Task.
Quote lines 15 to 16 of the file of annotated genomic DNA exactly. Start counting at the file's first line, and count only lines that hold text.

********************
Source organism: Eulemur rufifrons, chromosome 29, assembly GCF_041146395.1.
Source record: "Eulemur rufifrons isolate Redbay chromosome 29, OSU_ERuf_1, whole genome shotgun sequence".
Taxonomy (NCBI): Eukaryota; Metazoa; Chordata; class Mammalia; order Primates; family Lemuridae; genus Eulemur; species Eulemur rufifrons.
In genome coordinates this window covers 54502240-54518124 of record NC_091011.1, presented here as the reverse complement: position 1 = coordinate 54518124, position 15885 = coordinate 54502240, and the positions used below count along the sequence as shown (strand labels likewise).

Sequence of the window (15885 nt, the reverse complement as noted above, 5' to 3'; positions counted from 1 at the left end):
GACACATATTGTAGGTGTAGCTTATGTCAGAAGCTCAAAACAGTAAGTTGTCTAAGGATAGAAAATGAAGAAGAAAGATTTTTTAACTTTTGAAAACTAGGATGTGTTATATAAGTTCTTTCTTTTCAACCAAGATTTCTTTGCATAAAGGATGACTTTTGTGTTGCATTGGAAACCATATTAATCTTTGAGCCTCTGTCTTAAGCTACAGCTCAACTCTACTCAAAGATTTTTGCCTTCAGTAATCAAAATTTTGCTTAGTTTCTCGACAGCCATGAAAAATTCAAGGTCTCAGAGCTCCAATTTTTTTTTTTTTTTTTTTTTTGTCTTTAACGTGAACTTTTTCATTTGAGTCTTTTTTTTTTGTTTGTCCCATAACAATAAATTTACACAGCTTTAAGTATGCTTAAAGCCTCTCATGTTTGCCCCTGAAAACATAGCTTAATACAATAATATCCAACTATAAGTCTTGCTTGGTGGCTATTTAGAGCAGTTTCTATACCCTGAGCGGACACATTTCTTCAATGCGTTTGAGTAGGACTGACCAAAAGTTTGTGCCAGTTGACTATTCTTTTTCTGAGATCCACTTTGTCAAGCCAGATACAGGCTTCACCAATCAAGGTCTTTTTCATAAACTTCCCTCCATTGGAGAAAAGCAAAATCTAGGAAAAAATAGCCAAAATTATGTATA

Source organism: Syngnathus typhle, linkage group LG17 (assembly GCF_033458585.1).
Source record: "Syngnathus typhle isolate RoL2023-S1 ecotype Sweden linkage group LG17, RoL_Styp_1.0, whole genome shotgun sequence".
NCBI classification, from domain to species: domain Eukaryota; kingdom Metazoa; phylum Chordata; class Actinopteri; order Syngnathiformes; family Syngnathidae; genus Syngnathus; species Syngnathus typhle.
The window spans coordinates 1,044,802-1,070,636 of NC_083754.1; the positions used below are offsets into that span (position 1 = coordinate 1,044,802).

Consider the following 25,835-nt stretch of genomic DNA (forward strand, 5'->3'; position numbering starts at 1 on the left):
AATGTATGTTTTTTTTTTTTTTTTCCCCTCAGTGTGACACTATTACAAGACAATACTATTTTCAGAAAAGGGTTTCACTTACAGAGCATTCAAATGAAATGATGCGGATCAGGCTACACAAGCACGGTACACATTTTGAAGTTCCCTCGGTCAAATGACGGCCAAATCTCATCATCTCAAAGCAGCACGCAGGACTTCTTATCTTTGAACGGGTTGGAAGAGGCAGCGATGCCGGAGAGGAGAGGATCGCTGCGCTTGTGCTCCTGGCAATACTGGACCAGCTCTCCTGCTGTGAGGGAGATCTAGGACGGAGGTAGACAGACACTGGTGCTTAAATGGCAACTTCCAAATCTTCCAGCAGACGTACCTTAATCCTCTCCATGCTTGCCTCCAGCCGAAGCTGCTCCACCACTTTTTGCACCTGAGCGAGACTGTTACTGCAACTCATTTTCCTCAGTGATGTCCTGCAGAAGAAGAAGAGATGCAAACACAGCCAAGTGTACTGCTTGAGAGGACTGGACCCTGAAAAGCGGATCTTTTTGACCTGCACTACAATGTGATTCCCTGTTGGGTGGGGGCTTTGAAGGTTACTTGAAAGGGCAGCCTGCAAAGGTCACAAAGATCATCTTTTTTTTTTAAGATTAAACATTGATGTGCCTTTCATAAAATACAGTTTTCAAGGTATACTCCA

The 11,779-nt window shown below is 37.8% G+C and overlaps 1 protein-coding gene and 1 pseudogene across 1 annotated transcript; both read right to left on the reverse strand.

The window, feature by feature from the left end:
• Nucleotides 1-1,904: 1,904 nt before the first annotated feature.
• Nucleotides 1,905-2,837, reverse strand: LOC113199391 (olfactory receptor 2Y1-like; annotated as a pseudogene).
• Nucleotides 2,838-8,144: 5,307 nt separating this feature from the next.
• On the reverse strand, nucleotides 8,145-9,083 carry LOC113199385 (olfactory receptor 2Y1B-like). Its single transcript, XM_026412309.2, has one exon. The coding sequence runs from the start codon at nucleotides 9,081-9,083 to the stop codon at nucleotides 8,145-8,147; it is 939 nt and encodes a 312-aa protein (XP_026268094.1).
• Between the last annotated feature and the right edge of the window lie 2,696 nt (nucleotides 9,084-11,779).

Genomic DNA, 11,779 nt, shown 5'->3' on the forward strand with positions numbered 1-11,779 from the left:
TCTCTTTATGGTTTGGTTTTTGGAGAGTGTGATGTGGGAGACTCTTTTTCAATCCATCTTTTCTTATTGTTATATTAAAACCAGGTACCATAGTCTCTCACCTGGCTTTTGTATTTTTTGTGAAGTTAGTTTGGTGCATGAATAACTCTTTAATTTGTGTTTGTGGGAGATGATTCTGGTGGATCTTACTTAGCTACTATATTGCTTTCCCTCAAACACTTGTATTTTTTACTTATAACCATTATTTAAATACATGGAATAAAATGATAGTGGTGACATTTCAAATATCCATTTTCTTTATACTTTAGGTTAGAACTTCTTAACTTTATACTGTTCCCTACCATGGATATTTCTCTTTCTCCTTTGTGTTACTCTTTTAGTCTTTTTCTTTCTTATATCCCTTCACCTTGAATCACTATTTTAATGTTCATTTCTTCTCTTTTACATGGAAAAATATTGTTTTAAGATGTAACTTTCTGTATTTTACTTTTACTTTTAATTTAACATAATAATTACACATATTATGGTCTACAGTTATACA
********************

• Nucleotides 1-1,904: 1,904 nt before the first annotated feature.
• Nucleotides 1,905-2,837, reverse strand: LOC113199391 (olfactory receptor 2Y1-like; annotated as a pseudogene).